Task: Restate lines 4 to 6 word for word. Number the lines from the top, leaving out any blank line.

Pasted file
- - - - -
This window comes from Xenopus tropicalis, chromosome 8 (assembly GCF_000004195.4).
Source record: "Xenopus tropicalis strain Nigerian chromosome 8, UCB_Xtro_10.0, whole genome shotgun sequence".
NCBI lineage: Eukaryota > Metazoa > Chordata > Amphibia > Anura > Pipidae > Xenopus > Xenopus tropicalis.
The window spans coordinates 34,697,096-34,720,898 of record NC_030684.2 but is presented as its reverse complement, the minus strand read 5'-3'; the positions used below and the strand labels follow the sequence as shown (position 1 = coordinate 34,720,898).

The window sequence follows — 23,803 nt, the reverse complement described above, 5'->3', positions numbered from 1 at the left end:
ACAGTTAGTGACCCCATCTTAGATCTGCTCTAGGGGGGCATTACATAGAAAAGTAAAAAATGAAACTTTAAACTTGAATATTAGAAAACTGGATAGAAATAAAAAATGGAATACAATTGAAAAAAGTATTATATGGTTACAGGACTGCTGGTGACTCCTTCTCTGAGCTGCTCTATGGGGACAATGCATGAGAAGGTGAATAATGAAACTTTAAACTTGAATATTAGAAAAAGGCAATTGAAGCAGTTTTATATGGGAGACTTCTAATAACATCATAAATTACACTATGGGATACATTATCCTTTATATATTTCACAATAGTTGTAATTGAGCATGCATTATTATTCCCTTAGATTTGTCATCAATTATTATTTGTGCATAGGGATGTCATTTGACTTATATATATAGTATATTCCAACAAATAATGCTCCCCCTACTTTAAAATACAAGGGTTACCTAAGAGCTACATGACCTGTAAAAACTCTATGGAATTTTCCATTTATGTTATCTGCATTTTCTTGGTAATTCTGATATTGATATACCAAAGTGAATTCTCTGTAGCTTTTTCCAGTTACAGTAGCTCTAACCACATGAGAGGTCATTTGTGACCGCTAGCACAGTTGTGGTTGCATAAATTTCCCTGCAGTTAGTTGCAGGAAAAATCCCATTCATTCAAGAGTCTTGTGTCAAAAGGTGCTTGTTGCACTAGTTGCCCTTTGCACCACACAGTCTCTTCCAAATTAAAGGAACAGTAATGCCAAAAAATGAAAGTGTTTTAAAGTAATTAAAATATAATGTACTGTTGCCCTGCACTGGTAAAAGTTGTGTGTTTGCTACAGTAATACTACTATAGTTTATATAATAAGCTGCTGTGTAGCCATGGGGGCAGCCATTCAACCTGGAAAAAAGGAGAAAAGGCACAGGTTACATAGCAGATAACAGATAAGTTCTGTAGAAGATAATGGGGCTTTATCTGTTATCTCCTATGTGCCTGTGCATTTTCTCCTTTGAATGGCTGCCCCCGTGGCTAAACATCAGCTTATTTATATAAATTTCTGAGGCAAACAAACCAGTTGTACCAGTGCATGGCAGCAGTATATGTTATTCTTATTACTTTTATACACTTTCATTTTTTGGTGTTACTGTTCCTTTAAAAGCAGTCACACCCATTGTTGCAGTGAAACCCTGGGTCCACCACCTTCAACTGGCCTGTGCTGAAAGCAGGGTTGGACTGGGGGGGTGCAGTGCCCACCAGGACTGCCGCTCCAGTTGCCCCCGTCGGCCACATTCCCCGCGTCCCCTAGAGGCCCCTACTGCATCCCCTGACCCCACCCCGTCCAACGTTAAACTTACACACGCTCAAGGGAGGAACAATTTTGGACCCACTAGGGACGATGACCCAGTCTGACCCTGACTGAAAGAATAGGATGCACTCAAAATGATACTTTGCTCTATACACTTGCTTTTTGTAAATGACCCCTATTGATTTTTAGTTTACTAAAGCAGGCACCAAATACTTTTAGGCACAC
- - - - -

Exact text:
The window spans coordinates 34,697,096-34,720,898 of record NC_030684.2 but is presented as its reverse complement, the minus strand read 5'-3'; the positions used below and the strand labels follow the sequence as shown (position 1 = coordinate 34,720,898).

The window sequence follows — 23,803 nt, the reverse complement described above, 5'->3', positions numbered from 1 at the left end:
ACAGTTAGTGACCCCATCTTAGATCTGCTCTAGGGGGGCATTACATAGAAAAGTAAAAAATGAAACTTTAAACTTGAATATTAGAAAACTGGATAGAAATAAAAAATGGAATACAATTGAAAAAAGTATTATATGGTTACAGGACTGCTGGTGACTCCTTCTCTGAGCTGCTCTATGGGGACAATGCATGAGAAGGTGAATAATGAAACTTTAAACTTGAATATTAGAAAAAGGCAATTGAAGCAGTTTTATATGGGAGACTTCTAATAACATCATAAATTACACTATGGGATACATTATCCTTTATATATTTCACAATAGTTGTAATTGAGCATGCATTATTATTCCCTTAGATTTGTCATCAATTATTATTTGTGCATAGGGATGTCATTTGACTTATATATATAGTATATTCCAACAAATAATGCTCCCCCTACTTTAAAATACAAGGGTTACCTAAGAGCTACATGACCTGTAAAAACTCTATGGAATTTTCCATTTATGTTATCTGCATTTTCTTGGTAATTCTGATATTGATATACCAAAGTGAATTCTCTGTAGCTTTTTCCAGTTACAGTAGCTCTAACCACATGAGAGGTCATTTGTGACCGCTAGCACAGTTGTGGTTGCATAAATTTCCCTGCAGTTAGTTGCAGGAAAAATCCCATTCATTCAAGAGTCTTGTGTCAAAAGGTGCTTGTTGCACTAGTTGCCCTTTGCACCACACAGTCTCTTCCAAATTAAAGGAACAGTAATGCCAAAAAATGAAAGTGTTTTAAAGTAATTAAAATATAATGTACTGTTGCCCTGCACTGGTAAAAGTTGTGTGTTTGCTACAGTAATACTACTATAGTTTATATAATAAGCTGCTGTGTAGCCATGGGGGCAGCCATTCAACCTGGAAAAAAGGAGAAAAGGCACAGGTTACATAGCAGATAACAGATAAGTTCTGTAGAAGATAATGGGGCTTTATCTGTTATCTCCTATGTGCCTGTGCATTTTCTCCTTTGAATGGCTGCCCCCGTGGCTAAACATCAGCTTATTTATATAAATTTCTGAGGCAAACAAACCAGTTGTACCAGTGCATGGCAGCAGTATATGTTATTCTTATTACTTTTATACACTTTCATTTTTTGGTGTTACTGTTCCTTTAAAAGCAGTCACACCCATTGTTGCAGTGAAACCCTGGGTCCACCACCTTCAACTGGCCTGTGCTGAAAGCAGGGTTGGACTGGGGGGGTGCAGTGCCCACCAGGACTGCCGCTCCAGTTGCCCCCGTCGGCCACATTCCCCGCGTCCCCTAGAGGCCCCTACTGCATCCCCTGACCCCACCCCGTCCAACGTTAAACTTACACACGCTCAAGGGAGGAACAATTTTGGACCCACTAGGGACGATGACCCAGTCTGACCCTGACTGAAAGAATAGGATGCACTCAAAATGATACTTTGCTCTATACACTTGCTTTTTGTAAATGACCCCTATTGATTTTTAGTTTACTAAAGCAGGCACCAAATACTTTTAGGCACAC